“They say you can get over anything in time. I don’t believe you can, but given enough time, you can put it where it belongs.”
H.M. Pulham, Esq., based on the novel by John P. Marquand, is a gentle study in class conditioning & its impact on adult values and the relationships we choose. H.M. Pulham, Esq. is, as his name hints, an inoffensive and stuffy upper class businessman. When the film begins, he’s middle-aged, married and he runs the family firm. The film begins with a very typical day at the Pulham household. These opening scenes define the life of H.M. Pulham (Robert Young)–a life of order, routine & predictability conducted with precision timing. Pulham’s morning routine depicts him expecting everything in the household in its place as usual. As he prepares to go to work, he puts his arms out, fully expecting the maid to be there ready to assist him with his coat (and she is), and he places covers on his shoes which are then removed in the office. These cinematic touches emphasise the predictability, fussiness and details of Pulham’s orderly life.
The trouble starts in two directions. Pulham receives a note from his old love, Marvin Myles who says she’s in town and would love to meet him. The second event comes in the form of a meeting to discuss an upcoming Harvard reunion. Pulham is required to write a class history and a short bio of himself, and as he labour over just how to sum up his life in just a few sentences, he re-evaluates some of the decisions he’s made. Over the course of a night he agonises over his life, and he begins to question just how much choice he ever really had about the decisions he made.
A large part of the film takes aim at conformity. Pulham is the only son of an upper class Bostonian family. He attends St. Swithin’s school (as did his father) where he is subjected to hazing. Individuality is discouraged and the boys are taught to think in very specific ways. As a young man, Pulham attends Harvard where once again he conforms into the slot assigned to a man of his social position. The film’s male ‘rebel’ is Bill King (Van Heflin)–a man who pokes fun of Harvard football and its sacred traditions. While Pulham marvels at Bill’s alien attitudes to the institutions Pulham’s been taught are sacred, he doesn’t rebel but neither does he reject Bill’s friendship.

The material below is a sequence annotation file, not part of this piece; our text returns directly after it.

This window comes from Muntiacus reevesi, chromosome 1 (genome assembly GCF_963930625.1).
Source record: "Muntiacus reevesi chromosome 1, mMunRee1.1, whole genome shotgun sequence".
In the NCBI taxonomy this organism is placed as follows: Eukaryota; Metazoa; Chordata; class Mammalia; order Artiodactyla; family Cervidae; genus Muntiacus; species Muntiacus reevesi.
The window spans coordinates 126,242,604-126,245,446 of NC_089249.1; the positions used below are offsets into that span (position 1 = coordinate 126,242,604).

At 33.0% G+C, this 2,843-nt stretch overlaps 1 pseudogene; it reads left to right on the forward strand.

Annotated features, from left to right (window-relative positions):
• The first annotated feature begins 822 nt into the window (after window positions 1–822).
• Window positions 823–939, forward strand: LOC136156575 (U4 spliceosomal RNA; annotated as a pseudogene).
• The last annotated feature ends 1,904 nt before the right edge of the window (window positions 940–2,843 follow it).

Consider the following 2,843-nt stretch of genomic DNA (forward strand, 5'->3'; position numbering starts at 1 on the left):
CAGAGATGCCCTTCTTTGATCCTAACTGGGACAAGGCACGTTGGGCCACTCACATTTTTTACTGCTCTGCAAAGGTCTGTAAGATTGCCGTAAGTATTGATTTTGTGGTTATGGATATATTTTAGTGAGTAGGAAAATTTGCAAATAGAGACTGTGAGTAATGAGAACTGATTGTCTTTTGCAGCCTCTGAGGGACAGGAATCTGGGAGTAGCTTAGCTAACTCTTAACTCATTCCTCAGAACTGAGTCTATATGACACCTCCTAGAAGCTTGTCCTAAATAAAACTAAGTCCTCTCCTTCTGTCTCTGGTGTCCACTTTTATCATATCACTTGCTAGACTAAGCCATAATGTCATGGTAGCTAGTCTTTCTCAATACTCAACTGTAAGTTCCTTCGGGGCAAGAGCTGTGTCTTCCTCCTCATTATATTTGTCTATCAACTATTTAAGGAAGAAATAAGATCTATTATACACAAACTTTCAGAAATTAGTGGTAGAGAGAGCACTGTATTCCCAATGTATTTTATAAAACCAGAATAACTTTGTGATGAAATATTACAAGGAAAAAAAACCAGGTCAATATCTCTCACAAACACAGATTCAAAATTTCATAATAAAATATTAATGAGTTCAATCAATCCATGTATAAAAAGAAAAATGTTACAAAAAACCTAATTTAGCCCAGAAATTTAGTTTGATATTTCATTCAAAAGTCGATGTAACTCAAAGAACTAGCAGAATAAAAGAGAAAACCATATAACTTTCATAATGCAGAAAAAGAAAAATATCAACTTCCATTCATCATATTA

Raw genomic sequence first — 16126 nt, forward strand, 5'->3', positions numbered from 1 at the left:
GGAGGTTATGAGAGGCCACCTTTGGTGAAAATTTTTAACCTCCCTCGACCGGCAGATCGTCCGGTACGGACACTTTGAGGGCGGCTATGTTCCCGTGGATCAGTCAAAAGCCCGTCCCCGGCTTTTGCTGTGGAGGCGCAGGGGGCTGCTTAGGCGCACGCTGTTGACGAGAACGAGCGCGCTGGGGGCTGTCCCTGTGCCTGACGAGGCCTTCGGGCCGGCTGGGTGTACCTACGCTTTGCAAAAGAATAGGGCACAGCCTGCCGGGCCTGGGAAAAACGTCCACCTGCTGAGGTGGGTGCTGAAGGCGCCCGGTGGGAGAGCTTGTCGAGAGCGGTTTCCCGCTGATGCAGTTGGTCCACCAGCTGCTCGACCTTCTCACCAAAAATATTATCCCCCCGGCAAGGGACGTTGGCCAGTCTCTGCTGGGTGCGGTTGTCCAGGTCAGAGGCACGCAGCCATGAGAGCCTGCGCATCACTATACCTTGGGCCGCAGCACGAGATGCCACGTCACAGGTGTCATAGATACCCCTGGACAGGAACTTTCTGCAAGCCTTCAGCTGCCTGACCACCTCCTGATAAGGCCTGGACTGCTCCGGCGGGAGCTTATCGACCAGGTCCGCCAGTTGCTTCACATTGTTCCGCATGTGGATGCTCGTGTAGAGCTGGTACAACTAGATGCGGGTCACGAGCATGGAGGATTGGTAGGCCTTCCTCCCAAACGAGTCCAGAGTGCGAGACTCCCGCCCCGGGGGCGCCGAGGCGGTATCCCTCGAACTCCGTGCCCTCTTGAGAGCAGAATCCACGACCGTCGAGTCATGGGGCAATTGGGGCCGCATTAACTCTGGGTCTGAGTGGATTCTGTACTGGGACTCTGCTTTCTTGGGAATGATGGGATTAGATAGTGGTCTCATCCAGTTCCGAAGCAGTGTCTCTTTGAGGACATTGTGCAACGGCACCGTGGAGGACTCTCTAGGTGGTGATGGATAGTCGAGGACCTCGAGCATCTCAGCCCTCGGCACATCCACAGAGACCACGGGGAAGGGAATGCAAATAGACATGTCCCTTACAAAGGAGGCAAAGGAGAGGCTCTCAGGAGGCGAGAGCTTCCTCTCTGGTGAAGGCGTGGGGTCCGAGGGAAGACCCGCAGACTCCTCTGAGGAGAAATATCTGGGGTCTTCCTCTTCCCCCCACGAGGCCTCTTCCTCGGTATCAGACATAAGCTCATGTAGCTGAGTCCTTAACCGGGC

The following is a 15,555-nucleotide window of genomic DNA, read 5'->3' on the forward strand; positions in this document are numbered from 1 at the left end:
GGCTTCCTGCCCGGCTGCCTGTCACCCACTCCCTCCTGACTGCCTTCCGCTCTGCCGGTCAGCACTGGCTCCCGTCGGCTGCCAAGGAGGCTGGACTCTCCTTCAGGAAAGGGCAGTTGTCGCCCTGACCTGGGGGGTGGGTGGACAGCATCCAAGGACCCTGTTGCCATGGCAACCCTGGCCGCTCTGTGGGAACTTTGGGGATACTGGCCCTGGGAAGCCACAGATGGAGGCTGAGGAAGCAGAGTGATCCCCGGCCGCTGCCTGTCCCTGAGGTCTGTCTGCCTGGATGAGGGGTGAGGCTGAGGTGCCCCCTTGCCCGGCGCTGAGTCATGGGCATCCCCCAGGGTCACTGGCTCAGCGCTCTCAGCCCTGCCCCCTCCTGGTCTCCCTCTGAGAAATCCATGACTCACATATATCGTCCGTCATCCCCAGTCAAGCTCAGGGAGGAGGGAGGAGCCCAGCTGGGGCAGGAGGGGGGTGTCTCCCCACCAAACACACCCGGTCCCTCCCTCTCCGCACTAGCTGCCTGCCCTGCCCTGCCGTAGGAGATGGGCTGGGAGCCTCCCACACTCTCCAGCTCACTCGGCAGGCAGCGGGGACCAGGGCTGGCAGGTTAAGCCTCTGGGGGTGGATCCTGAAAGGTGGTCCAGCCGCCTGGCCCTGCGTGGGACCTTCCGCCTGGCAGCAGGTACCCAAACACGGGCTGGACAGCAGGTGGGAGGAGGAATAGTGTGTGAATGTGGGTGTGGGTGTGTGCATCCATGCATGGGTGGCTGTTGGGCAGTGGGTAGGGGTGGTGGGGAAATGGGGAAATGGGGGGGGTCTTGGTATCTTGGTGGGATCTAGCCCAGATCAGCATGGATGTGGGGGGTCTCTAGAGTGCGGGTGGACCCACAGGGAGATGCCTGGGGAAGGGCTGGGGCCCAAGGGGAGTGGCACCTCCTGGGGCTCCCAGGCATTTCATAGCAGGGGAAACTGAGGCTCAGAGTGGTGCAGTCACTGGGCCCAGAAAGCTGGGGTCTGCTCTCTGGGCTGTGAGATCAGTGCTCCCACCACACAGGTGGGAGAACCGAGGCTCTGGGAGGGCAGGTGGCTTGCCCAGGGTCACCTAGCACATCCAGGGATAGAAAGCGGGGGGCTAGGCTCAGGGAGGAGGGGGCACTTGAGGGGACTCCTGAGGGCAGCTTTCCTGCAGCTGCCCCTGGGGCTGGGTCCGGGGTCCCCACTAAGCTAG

A short stint in WWI (almost caricatured through a few ridiculous scenes of pomposity and then triumph through Paris), Pulham is sent back to America, but instead of returning to the bosom of his Boston family, he takes a job in an advertising firm in New York where he shares an office with his old friend, Bill King and the ravishing Marvin Myles (Hedy Lamarr)….
As Pulham reminisces about his past, he mulls over the guilt he felt about trying to establish his individuality and own youthful career in New York. In flashback, we see Pulham’s father, John (Charles Coburn) arguing that Pulham should forget this advertising nonsense and return back home where he belongs. Pulham’s mother (Fay Holden) isn’t above playing the invalid card, and even in Pulham’s early childhood both parents manipulate their son into relationships with ‘suitable’ girls. In adulthood, he’s expected to take over the family business and marry a girl who’s from their social circle. Pulham’s career is New York is viewed by his family as a rejection of their shared values.
There’s an underlying criticism of America’s old families–a dying breed according to Bill. He advises Pulham to break free while he can. The Pulham family’s corroding snobbery has its damaging impact, and this is mostly seen in the Pulham family’s treatment of Marvin Myles. But while Pulham may be able to navigate both the advertising world of New York, and the staid Victorianism of the Pulham family mansion, Marvin has her own values and future to think about. Marvin is an ambitious career woman, but she’s in danger of being judged as ‘fast’ and ‘immoral’ for simply requesting a drink.
The jolt from the past forces Pulham to re-evaluate his life, and there’s a definite ‘Road Not Taken’ moment. Directed by King Vidor, this excellent 40s film possesses a sort of quaintness and innocence in its depiction of a man who tests class boundaries and values without really understanding quite what he’s doing. It’s interesting to note that the topic of relationships between classes emerges frequently in the fiction of W. Somerset Maugham. In Of Human Bondage, for example, tragedy ensues when the classes mix. There’s no trauma in H. M. Pulham, Esq. but its lack of trauma and rather gentle approach underscores a different sort of anguish: the life that never was. H.M Pulham, Esq. asks whether or not its main character would have been any happier if he’d made other choices.